Talking About Sex -
Lost For Words?
Do it early
Don’t leave it until they are probably already experimenting. It is better to tackle the subject when they are younger and more likely to sit down and listen to you rather than scoff and look embarrassed. At least you are making them aware that you are there to talk to if they ever want to come and discuss an issue with you. Try to sit down with them when they are just entering their teens, but are still quite happy to spend time with you as when they hit 15 to 16, pinning them down for a parent child chat will be far more difficult!
Make sure your children feel comfortable talking to you about sex if they want to. There is nothing worse than teens feeling like they may be judged or shouted at if they ask questions or need to confide in someone. By asking them questions first, you have broken the ice and this may allow them to be more forthcoming and open about the subject. Don’t ask questions accusingly though, a simple, "So do you have a boyfriend at the moment?" will suffice and shows them you are interested in that part of their life.
Appear comfortable with the subject
One of the main reasons teens become embarrassed about sex chats is because their parents are recoiling in embarrassment in the corner. Teens will take your lead and if you appear happy and comfortable talking about sex, it will rub off on them. However, make sure they don’t confuse this with a laid back attitude towards sex which could give them the wrong impression.
Have a conversation not a lecture
It can be very easy as a parent to launch into a sex talk as if it were a list of do’s and don’ts. This will do nothing but make your teen shut off and view it as yet another lecture from their mum or dad. You should start off the chat, but ask them if they have any questions they want to ask you, anything they aren’t sure about and allow them to be open with you.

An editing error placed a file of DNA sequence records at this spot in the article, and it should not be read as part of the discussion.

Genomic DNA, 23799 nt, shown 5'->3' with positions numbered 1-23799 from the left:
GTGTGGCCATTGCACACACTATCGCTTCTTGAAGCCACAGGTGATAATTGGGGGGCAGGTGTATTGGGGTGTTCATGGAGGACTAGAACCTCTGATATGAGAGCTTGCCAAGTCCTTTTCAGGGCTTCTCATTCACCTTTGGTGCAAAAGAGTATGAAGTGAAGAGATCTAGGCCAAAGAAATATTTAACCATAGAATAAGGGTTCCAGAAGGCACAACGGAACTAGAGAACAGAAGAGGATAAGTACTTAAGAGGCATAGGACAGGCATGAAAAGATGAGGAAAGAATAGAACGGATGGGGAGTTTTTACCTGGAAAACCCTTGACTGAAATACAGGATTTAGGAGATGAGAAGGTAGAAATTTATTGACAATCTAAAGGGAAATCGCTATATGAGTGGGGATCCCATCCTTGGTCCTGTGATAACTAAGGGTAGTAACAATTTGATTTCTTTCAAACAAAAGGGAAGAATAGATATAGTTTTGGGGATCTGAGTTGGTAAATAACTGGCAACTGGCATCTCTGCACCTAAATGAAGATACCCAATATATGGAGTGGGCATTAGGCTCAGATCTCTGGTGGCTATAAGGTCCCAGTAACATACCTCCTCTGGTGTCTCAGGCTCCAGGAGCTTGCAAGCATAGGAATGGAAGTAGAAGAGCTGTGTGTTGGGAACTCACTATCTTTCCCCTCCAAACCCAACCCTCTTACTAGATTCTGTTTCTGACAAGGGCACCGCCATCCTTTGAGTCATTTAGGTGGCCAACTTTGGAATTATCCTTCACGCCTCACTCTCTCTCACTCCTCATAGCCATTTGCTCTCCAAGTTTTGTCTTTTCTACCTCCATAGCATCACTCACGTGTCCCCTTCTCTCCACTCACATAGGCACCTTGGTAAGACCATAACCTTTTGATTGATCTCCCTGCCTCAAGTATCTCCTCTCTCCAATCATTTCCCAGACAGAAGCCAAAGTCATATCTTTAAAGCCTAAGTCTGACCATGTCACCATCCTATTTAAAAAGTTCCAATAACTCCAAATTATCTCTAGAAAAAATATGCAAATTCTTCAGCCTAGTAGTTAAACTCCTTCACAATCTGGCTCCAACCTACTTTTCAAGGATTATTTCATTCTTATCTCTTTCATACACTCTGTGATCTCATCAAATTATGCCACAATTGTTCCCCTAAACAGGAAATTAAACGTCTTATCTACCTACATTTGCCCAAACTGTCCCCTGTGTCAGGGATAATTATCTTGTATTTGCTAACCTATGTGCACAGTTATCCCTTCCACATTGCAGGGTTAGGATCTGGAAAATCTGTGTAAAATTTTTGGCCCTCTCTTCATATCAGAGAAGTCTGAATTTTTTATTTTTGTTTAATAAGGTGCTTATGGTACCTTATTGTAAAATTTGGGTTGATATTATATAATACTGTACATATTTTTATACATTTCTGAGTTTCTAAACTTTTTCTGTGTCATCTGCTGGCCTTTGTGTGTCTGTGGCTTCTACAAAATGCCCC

Hide your emotions if needed
Some teens may take the chat as the green light to completely open up to you about their worries, fears and even their experiences. If they tell or ask you something you did not expect to hear, don’t act shocked, upset or disapproving. You may not be happy with something they tell you, but you need to hide this and let them know you are pleased they have opened up to you. What would you prefer – your child to confide in you or hide things from you?
Keep it short
Don’t have long, in depth chats on the subject as your teen will get fed up and bored, not to mention embarrassed. Short chats every six months or so will be enough to remind them that you are available to talk.
Try to bring the subject up casually using the media to put your views across and to gauge theirs. If a music video comes on which has sexual content, or a magazine publishes raunchy pictures of a soap star, mention to your teen how you think these people are degrading themselves and wait for the reply. Try and have a fun but thought provoking discussion with them so they don’t associate embarrassment and awkwardness with sex talk.
Don’t just talk about pregnancy and STD’s
Many parents focus their sex chats on the risk of pregnancy and STD’s. This is guaranteed to be the number one way to lose the interest of your teen. They will consider it a lecture and switch off. Instead, talk about feelings, loving relationships and the positives of there being less risk of STD’s and unwanted pregnancy. Slip those points in there but don’t make them the main focus.